HERE'S A Christmas pine tree, not for your house, but for your head and heart - a symbol of patience, endurance and hope for those who wonder whether this nation and this bay region can ever learn to exist peaceably with their natural treasures.
This comes from a correspondent, Larry Hedrick of the U.S. Forest Service, one of only a few people who have actually visited Tree No. 3 in Colony 249, growing deep in the Oakmulgee District of Alabama's Talladega National Forest.
The pine is a longleaf, variously known as Georgia pine, southern yellow pine, longstraw pine or heart pine. Longleafs are nobility among the many eastern pine species, capable of living four centuries or more.
Their wood in strength and durability is more akin to oak and teak than to other conifers. Reduced now to just a few percent of the forest that stretched from Virginia to Texas, longleaf pines once formed "the most biologically diverse habitat" in the contiguous United States, according to the Nature Conservancy.
Tree No. 3 was "cored" with a forester's tool that extracts a slender plug of wood from a tree's center to its outside. One can then count its annual growth rings, and tell from the spacing of the rings how fast the tree was growing.
Our pine was born in 1632, a couple decades after Capt. John Smith explored and mapped the Chesapeake Bay. Its beginnings were inauspicious.
Longleafs are remarkable for their ability to "bolt" from the seedling stage and shoot skyward as much as 15 to 18 feet in as little as two years.
But Tree No. 3, according to the rings, took seven years to emerge, slowly, from a seedling. It was, in foresters' terms, "light-suppressed," meaning that it was literally overshadowed by a dense growth of taller pines.
Its growth rings, so closely spaced that you'd need a magnifying glass to accurately count them, tell the story. Through the colonization of America, through the American Revolution and the War of 1812, the little tree struggled for light.
Through the Civil War and the beginning of the 20th century, it languished in the shade. In 1917, at the age of 285 years, Tree No. 3 was still a reed among columnar forest giants, with its trunk a scant 8.5 inches in diameter.
When the forest around it was logged that year, our tree was no doubt deemed too scrawny to bother with.
But now, for the first time in nearly three centuries, Tree No. 3 basked in the light. Its chance had come. Within the next 20 years, it added more wood than it had in the previous century.
It continued to grow robustly, and around its 340th year, in the 1970s, it became home to a colony of endangered red cockaded woodpeckers.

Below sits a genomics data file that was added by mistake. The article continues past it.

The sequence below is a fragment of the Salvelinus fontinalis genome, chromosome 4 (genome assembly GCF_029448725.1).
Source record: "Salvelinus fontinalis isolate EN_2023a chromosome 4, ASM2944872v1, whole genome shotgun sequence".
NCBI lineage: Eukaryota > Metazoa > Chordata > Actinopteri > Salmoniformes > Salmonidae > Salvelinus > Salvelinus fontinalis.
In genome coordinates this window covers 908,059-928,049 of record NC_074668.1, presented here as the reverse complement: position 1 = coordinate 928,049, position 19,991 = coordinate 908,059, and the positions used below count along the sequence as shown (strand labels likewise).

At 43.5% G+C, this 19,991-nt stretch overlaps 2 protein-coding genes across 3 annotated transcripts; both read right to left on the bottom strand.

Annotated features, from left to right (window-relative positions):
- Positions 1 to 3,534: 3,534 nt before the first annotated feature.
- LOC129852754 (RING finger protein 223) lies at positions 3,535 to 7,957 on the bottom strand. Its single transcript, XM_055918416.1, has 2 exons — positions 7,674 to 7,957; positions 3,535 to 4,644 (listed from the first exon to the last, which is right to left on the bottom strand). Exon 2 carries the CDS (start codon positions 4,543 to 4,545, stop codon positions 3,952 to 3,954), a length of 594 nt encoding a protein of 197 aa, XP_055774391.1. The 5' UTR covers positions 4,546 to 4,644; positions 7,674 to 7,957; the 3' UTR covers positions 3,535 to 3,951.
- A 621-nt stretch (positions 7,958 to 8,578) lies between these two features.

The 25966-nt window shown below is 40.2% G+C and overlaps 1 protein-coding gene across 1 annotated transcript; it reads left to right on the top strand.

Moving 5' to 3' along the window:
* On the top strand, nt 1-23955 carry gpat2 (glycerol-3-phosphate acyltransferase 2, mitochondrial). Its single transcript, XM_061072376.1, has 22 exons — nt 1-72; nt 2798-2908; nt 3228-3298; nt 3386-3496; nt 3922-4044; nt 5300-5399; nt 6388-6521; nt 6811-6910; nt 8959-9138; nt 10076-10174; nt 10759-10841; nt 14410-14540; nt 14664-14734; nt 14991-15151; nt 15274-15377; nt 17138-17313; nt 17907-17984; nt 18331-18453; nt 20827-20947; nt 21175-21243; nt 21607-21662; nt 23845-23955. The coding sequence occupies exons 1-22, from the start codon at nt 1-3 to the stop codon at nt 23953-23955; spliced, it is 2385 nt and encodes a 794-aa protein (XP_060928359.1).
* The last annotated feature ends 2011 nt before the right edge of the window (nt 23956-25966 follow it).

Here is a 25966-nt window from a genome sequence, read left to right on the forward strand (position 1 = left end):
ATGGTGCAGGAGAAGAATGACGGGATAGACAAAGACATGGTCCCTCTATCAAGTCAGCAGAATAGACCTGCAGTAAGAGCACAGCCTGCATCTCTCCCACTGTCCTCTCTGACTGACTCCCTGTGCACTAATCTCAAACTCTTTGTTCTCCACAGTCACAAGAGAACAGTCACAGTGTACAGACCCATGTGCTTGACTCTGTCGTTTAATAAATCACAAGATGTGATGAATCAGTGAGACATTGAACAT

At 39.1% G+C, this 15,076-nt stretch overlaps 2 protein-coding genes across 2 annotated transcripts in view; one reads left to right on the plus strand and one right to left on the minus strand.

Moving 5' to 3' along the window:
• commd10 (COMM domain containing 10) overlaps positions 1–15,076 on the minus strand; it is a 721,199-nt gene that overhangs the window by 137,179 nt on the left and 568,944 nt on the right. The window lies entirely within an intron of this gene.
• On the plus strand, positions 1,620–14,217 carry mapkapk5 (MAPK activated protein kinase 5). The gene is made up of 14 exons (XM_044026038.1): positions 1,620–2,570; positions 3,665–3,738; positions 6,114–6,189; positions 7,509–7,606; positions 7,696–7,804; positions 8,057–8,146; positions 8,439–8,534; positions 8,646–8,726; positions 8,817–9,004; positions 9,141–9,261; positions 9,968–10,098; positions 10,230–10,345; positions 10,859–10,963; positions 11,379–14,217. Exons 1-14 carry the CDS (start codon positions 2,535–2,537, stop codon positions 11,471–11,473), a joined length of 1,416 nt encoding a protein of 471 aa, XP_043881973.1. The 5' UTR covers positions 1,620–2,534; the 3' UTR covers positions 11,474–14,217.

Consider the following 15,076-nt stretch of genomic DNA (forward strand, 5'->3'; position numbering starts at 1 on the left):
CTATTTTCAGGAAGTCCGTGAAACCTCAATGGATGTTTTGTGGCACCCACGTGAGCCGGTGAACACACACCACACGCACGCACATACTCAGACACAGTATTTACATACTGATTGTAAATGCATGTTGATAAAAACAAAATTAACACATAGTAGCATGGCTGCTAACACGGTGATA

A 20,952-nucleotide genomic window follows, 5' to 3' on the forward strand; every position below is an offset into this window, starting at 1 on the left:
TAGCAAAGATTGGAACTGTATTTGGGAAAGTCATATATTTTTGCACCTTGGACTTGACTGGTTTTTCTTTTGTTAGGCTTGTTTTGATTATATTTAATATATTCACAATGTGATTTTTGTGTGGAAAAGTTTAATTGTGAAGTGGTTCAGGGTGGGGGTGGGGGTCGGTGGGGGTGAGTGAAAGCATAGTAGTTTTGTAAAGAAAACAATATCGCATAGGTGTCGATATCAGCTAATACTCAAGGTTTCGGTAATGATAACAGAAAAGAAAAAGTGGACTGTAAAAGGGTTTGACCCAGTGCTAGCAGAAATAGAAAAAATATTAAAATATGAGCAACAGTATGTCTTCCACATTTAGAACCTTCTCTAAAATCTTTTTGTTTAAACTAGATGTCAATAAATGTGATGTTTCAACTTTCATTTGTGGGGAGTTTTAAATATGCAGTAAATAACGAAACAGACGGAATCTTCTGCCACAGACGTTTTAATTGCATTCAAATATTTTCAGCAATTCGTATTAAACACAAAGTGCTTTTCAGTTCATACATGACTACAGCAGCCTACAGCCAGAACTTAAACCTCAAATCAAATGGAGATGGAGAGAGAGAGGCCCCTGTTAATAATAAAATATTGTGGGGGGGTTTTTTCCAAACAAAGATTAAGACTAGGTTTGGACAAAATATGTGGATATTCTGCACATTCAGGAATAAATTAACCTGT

The woodpecker nests only in the cavities it is able to excavate in very ancient pines. A few of the birds were still reported in Dorchester County, in a stand of huge old loblolly pines, during the 1950s; but after those were cut, the woodpecker was never seen in these parts again.
Tree No. 3 today is 371 years old, still growing, 14 inches in diameter now, still supporting colonies of red cockadeds year after year.
And in the last decade or two, the tide has turned for the longleaf pine as a species and a forest ecosystem. Groups such as the Nature Conservancy are working to restore it on military bases, where the missions of war preparedness have kept large stands intact by providing the frequent fires the species needs to remain healthy and compete with other vegetation.
The Forest Service at Talladega and other locations has also committed to managing and expanding its remaining longleaf forests for their remarkable wildlife habitat value.
We will not likely see the great pine forests stand as they did when Tree No. 3 sprouted. But after centuries in shadow and decline, our tough old pine and its species are on the upswing.
It's worth noting as we despair at the slow pace of cleanup around the Chesapeake Bay that events don't always happen on time scales to accommodate human needs and wants.
That is why Betsy Taylor, whose Center for a New American Dream tries to change America's hyper-materialistic consumption patterns, keeps on her wall a picture of Susan B. Anthony.
Anthony worked all her life to get the vote for women and never saw it happen. But it did happen.
I have lived in the same neighborhood for 15 years now, and watched owner after owner move onto our shady street and clear trees to plant more lawn.
Whenever a neighbor cuts, I try to plant another tree. I don't see any end to the neighborhood trend. You could call me pessimistic - but I'd tell you my yard is a very hopeful green.
Pessimism is merely feeling bad, and it's hard not to these days. But hope is about the long run, about having a vision and keeping the faith.